The coronavirus pandemic has created many challenges for NHS services and its staff.
But it has also highlighted problems with the physical estate and has led to calls for a change in the way it operates in the future.
In a YouGov survey of healthcare workers, commissioned by Assura, more than a quarter – 27% – of respondents said healthcare buildings ‘didn’t work well’ for the services they have provided over the last three months.
Hospitals were built when populations were smaller and the number of services and disciplines within the hospital were much smaller
And while GP surgeries performed most consistently well; the survey found that more needs to be done across health organisations to make spaces fit for the future.
The study focused on both the public and private sector to help inform the approach to designing primary care spaces post-COVID-19.
Probing professionals working in hospitals, health centres, GP surgeries and mental health sites; the feedback included that corridors were too narrow to allow social distancing when passing another person; rooms were too small for wheelchair users; staff rooms were unsatisfactory; and some old buildings were generally not fit-for-purpose.
While just over half – 55% – of professionals said sites they’d used were fit for purpose during the past three months, others said healthcare premises had ‘not worked that well’ or ‘at all well’ for the services provided within, according to the survey.
Concerns were raised about a lack of space to implement social distancing in both clinical and staff areas, infection risk in older buildings, and inflexible layouts across organisations.
In particular, respondents said that bed spaces are not 2m apart and the design of ward areas prevents spacing to allow social distancing to happen.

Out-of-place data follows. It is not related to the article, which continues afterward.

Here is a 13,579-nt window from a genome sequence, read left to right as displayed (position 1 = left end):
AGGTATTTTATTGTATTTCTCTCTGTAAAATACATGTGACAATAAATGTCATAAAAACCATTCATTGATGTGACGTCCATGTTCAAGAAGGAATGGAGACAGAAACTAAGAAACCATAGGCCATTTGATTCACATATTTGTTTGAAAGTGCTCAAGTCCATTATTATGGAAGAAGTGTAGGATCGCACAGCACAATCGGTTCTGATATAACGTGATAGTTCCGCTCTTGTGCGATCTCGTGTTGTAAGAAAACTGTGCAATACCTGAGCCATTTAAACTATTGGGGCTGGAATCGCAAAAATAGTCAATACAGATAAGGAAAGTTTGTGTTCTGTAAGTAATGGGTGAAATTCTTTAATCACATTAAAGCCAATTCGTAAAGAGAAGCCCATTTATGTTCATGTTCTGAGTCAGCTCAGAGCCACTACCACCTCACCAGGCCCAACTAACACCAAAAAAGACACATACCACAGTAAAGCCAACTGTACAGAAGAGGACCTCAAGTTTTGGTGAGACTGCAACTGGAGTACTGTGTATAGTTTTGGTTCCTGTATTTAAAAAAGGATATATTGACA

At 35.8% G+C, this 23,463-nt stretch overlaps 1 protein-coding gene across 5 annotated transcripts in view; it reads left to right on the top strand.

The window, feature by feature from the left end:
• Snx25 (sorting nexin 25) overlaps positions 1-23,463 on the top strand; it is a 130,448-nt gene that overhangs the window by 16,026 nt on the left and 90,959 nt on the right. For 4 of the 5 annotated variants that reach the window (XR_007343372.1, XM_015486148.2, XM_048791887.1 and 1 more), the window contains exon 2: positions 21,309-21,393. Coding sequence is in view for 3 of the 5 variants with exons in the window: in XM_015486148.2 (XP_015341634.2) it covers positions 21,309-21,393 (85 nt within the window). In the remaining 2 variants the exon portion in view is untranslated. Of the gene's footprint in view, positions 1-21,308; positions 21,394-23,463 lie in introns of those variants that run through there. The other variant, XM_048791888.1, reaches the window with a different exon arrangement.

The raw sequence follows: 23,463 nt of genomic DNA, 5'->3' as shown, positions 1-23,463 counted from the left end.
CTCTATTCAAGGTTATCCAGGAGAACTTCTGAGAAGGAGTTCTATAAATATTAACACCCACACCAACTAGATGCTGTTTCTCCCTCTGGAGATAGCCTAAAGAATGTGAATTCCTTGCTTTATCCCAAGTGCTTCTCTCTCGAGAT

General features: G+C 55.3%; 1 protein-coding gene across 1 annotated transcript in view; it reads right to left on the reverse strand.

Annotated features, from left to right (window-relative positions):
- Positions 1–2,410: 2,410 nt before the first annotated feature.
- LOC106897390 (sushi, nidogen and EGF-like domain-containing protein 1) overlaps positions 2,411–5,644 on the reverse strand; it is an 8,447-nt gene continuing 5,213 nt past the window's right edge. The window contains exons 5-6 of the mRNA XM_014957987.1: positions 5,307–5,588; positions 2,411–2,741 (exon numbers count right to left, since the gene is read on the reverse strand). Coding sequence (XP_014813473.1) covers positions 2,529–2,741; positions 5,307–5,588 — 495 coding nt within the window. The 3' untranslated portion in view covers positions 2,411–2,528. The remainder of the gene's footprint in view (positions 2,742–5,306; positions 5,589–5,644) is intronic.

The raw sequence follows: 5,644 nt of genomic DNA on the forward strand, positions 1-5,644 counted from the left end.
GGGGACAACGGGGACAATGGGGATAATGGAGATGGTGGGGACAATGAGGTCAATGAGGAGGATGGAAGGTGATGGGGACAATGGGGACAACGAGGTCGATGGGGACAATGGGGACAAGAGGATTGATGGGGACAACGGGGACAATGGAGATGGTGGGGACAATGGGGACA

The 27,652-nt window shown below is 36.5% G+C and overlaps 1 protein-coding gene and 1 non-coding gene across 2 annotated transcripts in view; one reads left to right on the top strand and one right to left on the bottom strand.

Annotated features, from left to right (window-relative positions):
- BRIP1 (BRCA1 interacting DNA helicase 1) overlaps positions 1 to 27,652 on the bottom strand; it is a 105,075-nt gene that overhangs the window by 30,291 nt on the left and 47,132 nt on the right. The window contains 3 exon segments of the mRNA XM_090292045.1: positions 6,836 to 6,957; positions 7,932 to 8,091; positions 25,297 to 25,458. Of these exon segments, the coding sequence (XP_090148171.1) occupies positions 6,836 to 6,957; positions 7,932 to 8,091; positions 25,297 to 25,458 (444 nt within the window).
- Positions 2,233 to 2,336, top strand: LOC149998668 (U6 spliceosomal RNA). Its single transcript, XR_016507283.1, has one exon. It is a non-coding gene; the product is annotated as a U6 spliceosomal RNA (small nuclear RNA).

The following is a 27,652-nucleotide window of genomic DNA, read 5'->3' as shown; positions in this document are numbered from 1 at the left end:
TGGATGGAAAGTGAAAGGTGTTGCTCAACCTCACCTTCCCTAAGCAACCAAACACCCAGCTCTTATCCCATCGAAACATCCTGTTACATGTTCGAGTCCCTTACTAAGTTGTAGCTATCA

And there is not enough space for staff to consistently maintain social distancing.
In addition, there were not enough side rooms or negative-pressure rooms
The last three months have showed us just how much more there is to do – shining a light like never before on the flexibility and innovation needed to create the right environments for the care we’ll need in our communities in future
Respondents were also asked about what they would want to see in community medical centre buildings of the future, based on their experiences of care during the pandemic so far.
And the most popular features were:
- More flexible space which can be adapted quickly when needed (70%)
- The ability to divide the building or isolate specific areas (64%)
- Both face-to-face consulting rooms and smaller remote consulting spaces (52%)
- External spaces for both patients and staff (49%)
- Intercom for communicating with patients outside the building or in different zones (42%)
- Room for more on-site treatments away from hospital (41%)
One of the healthcare professionals quizzed for the research said: “Hospitals were built when populations were smaller and the number of services and disciplines within the hospital were much smaller.
“They are now all woefully lacking in space for teams to operate efficiently, let alone with social distancing.”
Commenting on the findings, Assura chief executive, Jonathan Murphy, added: “For a number of years now, we’ve been working on what we see as the medical centre design of the future – exploring how the physical design and layout will work with primary care’s growing use of digital technology, remote consultation and diagnostics.
“The last three months have showed us just how much more there is to do – shining a light like never before on the flexibility and innovation needed to create the right environments for the care we’ll need in our communities in future.
Clearly, we all hope we’ll never experience a situation like this again – but there is so much we can learn from it to create the health spaces of the future
“This includes embedding greater use of digital technology in primary care and to give healthcare professionals the workplaces they want to see.
“Clearly, we all hope we’ll never experience a situation like this again – but there is so much we can learn from it to create the health spaces of the future.”